Selfies! It seems like everyone has done at least one in their lives. Why do we take selfies? To capture a moment in time that has meaning to us; a moment that we want to remember, go back to, and relive. These moments are significant enough for us to literally pause whatever we are doing, so we can capture ourselves in the moment. These moments can range from absolutely ridiculous antics, to monumental events like the first ever photo of you holding your newborn baby. Whatever the reason for your selfie, it was a moment demanding documentation.
Selfies are wonderful memory joggers. When coming across one in a photo library, they seem to magically conjure what was happening during that moment. Looking at a selfie can still make us laugh, cry, melt with warmth, jump with joy as if we were still in that moment. They are great for engaging in self-reflection; maybe a selfie has inspired you to do something again, make changes, try something new, or set new personal goals.
One thing about selfie photos, is we have the luxury of making a conscious decision when to take them. Most often they are taken away from work. Has it ever occurred to you to take a selfie in a work meeting? Before or during a presentation? While on a conference call? After a difficult conversation with someone? While creating a cool infographic? After discovering a mistake on your report? These moments, although not typically ones that are at the top of a selfie photo opportunity list, are equally as important when it comes time for self-reflection…in a professional capacity.
For many companies, the end of a calendar year means it’s time for the annual performance reviews, and planning for next year. Many annual performance management processes include a self-assessment. This portion contributes to a comprehensive, engaged annual review discussion, and also provides a foundation for the upcoming year’s performance objectives. The self-assessment is an opportunity for you to reflect upon work activities you’ve been part of, then articulate how your involvement impacted results (both positively and negatively) and why your efforts aligned with company culture, vision, and mission. Self-assessments are also a time to look forward, and identify what you’d like to do more of, change, or start doing in the future.
Do you sometimes struggle to write your self-assessment? Does it seem like a daunting task, riddled with thoughts of “I don’t know what to say, what did I do this year, and how do I think about next year?” Think of this as an opportunity to look back on your year as a collection of “work selfies.” These figurative selfies capture an array of events and activities, from wild successes to moments you’d rather permanently delete. Uncomfortable as it may be, you’ll be giving the less than stellar times as much mindshare as the most successful moments; the best self-assessments offer a well-rounded reflection of the good, bad, and even the ugly.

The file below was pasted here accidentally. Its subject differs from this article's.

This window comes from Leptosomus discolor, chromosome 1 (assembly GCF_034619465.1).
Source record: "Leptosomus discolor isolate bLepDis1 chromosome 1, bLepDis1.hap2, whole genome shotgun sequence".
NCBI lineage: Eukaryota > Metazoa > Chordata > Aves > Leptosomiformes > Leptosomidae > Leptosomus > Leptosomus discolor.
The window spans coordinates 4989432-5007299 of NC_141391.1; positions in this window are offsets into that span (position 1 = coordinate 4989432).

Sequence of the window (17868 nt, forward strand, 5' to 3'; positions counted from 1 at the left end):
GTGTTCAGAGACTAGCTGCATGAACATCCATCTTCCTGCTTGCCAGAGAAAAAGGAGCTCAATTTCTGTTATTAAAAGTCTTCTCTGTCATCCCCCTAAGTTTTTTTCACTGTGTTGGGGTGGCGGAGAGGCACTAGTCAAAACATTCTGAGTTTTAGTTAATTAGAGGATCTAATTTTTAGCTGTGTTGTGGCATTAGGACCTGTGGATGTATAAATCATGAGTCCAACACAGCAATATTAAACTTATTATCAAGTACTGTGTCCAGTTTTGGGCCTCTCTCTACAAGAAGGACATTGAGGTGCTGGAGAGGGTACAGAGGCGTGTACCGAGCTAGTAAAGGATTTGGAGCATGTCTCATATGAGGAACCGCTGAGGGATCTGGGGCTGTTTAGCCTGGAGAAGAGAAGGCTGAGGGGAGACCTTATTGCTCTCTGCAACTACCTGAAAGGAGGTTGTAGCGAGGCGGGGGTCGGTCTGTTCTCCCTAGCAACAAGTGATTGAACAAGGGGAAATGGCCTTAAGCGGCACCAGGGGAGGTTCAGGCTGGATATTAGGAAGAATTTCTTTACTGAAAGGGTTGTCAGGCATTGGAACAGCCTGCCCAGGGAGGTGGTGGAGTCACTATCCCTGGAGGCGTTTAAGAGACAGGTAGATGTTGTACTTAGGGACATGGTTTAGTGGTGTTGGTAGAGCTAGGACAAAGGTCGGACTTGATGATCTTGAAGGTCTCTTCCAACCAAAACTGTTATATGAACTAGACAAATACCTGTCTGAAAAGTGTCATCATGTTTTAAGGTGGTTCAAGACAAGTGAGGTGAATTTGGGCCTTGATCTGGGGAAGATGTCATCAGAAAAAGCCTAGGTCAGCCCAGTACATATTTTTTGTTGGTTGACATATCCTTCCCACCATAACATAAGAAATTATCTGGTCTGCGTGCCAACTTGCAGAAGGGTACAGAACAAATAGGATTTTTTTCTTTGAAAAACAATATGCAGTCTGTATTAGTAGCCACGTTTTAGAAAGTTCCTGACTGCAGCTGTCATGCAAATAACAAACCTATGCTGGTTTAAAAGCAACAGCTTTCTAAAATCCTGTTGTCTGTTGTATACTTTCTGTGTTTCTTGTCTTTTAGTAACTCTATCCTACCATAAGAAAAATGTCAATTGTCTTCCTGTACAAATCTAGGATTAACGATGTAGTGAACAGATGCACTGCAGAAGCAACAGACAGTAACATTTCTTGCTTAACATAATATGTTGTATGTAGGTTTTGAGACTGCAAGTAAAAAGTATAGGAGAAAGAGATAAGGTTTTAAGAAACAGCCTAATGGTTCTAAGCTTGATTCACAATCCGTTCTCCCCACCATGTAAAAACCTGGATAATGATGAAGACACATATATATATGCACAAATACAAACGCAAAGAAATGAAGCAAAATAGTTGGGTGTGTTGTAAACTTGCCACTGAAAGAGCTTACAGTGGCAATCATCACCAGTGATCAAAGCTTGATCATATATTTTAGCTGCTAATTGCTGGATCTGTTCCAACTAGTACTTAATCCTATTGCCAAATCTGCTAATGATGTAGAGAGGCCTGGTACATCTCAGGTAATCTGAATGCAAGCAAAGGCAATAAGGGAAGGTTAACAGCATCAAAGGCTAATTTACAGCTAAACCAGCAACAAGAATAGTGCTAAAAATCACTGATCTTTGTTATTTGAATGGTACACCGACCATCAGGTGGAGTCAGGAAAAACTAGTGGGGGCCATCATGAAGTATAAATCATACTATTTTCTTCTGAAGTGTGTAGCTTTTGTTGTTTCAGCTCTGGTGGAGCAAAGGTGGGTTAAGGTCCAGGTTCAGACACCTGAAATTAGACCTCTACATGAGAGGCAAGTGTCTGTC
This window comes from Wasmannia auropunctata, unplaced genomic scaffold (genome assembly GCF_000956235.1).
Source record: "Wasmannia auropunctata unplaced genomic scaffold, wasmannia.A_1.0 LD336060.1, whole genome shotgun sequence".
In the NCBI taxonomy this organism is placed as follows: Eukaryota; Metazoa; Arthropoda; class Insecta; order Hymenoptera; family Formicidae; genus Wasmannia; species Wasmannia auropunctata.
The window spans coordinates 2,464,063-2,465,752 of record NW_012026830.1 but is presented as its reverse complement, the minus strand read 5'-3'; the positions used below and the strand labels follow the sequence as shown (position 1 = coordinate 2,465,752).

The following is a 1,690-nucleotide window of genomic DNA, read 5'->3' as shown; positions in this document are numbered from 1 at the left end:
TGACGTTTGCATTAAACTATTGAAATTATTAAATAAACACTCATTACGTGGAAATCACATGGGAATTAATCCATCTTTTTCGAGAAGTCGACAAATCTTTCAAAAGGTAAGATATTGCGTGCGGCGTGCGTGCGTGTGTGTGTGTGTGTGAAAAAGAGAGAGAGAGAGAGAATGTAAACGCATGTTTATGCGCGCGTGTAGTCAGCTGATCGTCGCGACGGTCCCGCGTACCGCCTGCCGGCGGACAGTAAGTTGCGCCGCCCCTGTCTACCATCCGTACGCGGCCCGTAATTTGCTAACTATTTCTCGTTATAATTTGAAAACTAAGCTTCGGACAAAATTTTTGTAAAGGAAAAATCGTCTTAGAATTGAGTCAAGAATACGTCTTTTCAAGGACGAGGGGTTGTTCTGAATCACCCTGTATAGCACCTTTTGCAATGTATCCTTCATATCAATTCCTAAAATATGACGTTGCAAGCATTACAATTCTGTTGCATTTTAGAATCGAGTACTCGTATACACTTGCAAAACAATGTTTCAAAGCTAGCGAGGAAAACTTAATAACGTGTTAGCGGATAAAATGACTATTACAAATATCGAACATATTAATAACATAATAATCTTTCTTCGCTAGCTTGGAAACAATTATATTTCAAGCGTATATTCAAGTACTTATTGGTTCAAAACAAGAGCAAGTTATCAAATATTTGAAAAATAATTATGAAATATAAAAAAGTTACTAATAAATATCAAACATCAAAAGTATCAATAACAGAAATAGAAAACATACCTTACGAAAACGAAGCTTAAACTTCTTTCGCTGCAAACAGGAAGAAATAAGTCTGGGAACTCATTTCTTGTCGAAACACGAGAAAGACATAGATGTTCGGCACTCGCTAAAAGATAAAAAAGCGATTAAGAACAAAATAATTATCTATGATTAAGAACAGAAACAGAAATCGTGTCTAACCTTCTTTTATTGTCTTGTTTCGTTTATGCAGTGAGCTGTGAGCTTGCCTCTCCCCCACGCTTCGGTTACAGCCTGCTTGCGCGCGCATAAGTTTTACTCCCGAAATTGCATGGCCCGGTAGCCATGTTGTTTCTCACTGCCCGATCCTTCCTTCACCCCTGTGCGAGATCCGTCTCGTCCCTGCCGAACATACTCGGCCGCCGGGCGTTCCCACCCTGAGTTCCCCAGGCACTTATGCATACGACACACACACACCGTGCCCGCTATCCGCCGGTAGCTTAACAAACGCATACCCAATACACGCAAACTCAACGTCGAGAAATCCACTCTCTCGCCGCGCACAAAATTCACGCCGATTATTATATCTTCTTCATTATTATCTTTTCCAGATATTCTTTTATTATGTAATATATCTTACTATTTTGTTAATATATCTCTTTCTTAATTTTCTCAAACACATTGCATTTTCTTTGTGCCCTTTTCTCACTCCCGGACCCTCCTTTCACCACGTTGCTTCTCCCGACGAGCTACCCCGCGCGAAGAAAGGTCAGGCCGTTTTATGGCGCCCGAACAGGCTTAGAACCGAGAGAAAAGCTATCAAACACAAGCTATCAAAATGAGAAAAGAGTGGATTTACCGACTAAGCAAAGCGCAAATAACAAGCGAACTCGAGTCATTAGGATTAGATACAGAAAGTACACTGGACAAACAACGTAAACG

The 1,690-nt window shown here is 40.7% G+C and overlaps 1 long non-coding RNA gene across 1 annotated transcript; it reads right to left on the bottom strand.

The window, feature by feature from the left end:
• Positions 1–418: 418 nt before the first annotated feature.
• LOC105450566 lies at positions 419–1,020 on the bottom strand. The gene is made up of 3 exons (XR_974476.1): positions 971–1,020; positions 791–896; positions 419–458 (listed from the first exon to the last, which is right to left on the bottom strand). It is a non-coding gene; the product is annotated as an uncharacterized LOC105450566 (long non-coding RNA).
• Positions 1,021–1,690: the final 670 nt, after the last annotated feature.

This is an opportunity for you to tap into your inner leader voice as your guide. How can you objectively and honestly portray yourself? As you lead yourself through this process, come from a place of humility and honesty, while setting a tone for open collaboration. The assessment is meant to be both a demonstration of your ability to self-reflect, and a guide for a highly collaborative, inspired conversation with your supervisor about the coming year’s objectives. As you think about your “work selfies,” consider these tips when writing your assessment:
- What were your successes, and why did you succeed? What tools, resources, skills, capabilities contributed to success?
- Where did you make mistakes; did you overcome them? Why do you think mistakes were made, what ideas do you have to close gaps?
- How did you use your leader voice around others; how did your words and actions demonstrate consistency with the company culture? How did your work contribute to company vision and mission?
- What new skills would you like to gain, and which existing skills do you want to improve? What growth goals do you have for yourself? WHY are these skills and growth goals important to you, and how will they align with company objectives?
Self-reflection of work performance is in itself a skill, and like any skill, it can be honed and improved over time, granted you are putting in the effort. For the coming performance management period, instead of taking an actual selfie, take notes on moments at work that you will want to remember for your next self-assessment. Remember to give equal mindshare to all kinds of moments; good, not so good, first time demonstrating a new skill, and so on. It takes practice to learn the best angle for a selfie photo; over time, it gets easier and faster. Developing the skills to document and then write your self-assessment is no different; practice makes progress!
My wish for all of you, is that all of your future literal and figurative selfies lead you to inspired growth and continued joy.